TRANSISTOR CHANNEL PASSIVATION WITH 2D CRYSTALLINE MATERIAL

- Intel

Transistor structures with a channel semiconductor material that is passivated with two-dimensional (2D) crystalline material. The 2D material may comprise a semiconductor having a bandgap offset from a band of the channel semiconductor. The 2D material may be a thin as a few monolayers and have good temperature stability. The 2D material may be a conversion product of a sacrificial precursor material, or of a portion of the channel semiconductor material. The 2D material may comprise one or more metal and a chalcogen. The channel material may be a metal oxide semiconductor suitable for low temperature processing (e.g., IGZO), and the 2D material may also be compatible with low temperature processing (e.g., <450° C.). The 2D material may be a chalcogenide of a metal present in the channel material (e.g., ZnSx or ZnSex) or of a metal absent from the channel material when formed from a sacrificial precursor.

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Description
BACKGROUND

A thin-film transistor (TFT) is a class of field-effect transistors (FETs) in which a channel semiconductor material is a deposited thin film rather than a surface layer of a monocrystalline substrate material. Group IV materials (e.g., Si, Ge) may be employed in TFTs, but metal oxide semiconductors are also promising channel materials for TFTs.

Demand for integrated circuits (ICs) in portable electronic applications has motivated greater levels of semiconductor device integration. If a thin film semiconductor material can be deposited at relatively low temperatures (e.g., below 450° C.), one or more transistor device levels may be integrated monolithically with one or more other device levels that may include other TFTs or even other FETs that have been fabricated within a bulk semiconductor layer.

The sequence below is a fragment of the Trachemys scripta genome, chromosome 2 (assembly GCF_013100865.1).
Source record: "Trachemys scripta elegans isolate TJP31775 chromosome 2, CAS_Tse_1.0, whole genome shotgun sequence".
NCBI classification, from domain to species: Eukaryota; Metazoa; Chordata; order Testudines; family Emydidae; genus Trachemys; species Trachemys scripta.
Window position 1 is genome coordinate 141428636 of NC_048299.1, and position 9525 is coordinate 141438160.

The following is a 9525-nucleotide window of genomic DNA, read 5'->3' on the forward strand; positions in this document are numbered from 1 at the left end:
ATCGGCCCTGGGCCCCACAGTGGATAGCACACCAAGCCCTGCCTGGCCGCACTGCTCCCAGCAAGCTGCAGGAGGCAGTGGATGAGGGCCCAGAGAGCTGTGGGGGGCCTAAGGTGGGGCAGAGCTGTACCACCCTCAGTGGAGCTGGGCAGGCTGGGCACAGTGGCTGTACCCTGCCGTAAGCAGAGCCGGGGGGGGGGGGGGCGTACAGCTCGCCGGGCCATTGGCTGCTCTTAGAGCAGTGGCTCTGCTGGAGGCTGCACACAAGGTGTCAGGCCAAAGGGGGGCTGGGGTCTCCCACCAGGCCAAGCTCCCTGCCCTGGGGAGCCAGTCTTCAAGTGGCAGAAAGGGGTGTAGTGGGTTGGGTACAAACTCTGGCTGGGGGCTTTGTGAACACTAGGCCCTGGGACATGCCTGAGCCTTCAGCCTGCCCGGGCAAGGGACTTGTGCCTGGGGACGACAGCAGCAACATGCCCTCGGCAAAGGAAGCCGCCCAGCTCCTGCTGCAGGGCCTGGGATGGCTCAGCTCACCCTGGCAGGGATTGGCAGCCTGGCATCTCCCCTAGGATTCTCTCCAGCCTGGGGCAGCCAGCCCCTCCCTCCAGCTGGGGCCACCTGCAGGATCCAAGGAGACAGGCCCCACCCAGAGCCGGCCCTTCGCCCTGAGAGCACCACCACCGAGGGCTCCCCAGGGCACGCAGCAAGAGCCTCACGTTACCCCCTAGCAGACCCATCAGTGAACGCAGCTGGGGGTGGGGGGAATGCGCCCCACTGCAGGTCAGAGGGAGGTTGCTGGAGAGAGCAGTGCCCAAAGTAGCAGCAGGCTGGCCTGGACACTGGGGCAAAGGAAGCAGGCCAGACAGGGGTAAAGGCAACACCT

Many TFT channel semiconductor materials suffer high surface leakage relegating the transistors to long channel lengths, which limit TFT performance. Device leakage may be reduced if passivation of the channel material can be improved. Passivation material employed in TFT technology is often a non-native dielectric material deposited, for example, by chemical vapor deposition (CVD) or atomic layer deposition (ALD). These techniques involve directly contacting the channel material with deposition precursors, which may degrade the channel material by inducing changes in the channel material composition either during the passivation deposition process, or subsequent to deposition of the passivation material (e.g., over time and/or additional processing). Depositing a dielectric material specifically selected for the task of passivating a TFT channel semiconductor material often also negatively impacts device scaling because of thin film thickness build up.

BRIEF DESCRIPTION OF THE DRAWINGS

The material described herein is illustrated by way of example and not by way of limitation in the accompanying figures. For simplicity and clarity of illustration, elements illustrated in the figures are not necessarily drawn to scale. For example, the dimensions of some elements may be exaggerated relative to other elements for clarity. Further, where considered appropriate, reference labels have been repeated among the figures to indicate corresponding or analogous elements. In the figures:

FIG. 1 is a flow diagram illustrating methods of fabricating transistor structures to include a 2D passivation material, in accordance with some embodiments;

FIG. 2 is a plan view of a transistor structure including a 2D passivation material, in accordance with some embodiments;

FIG. 3A is a cross sectional view of a transistor structure including a 2D passivation material along the A-A′ line introduced in FIG. 2, in accordance with some embodiments;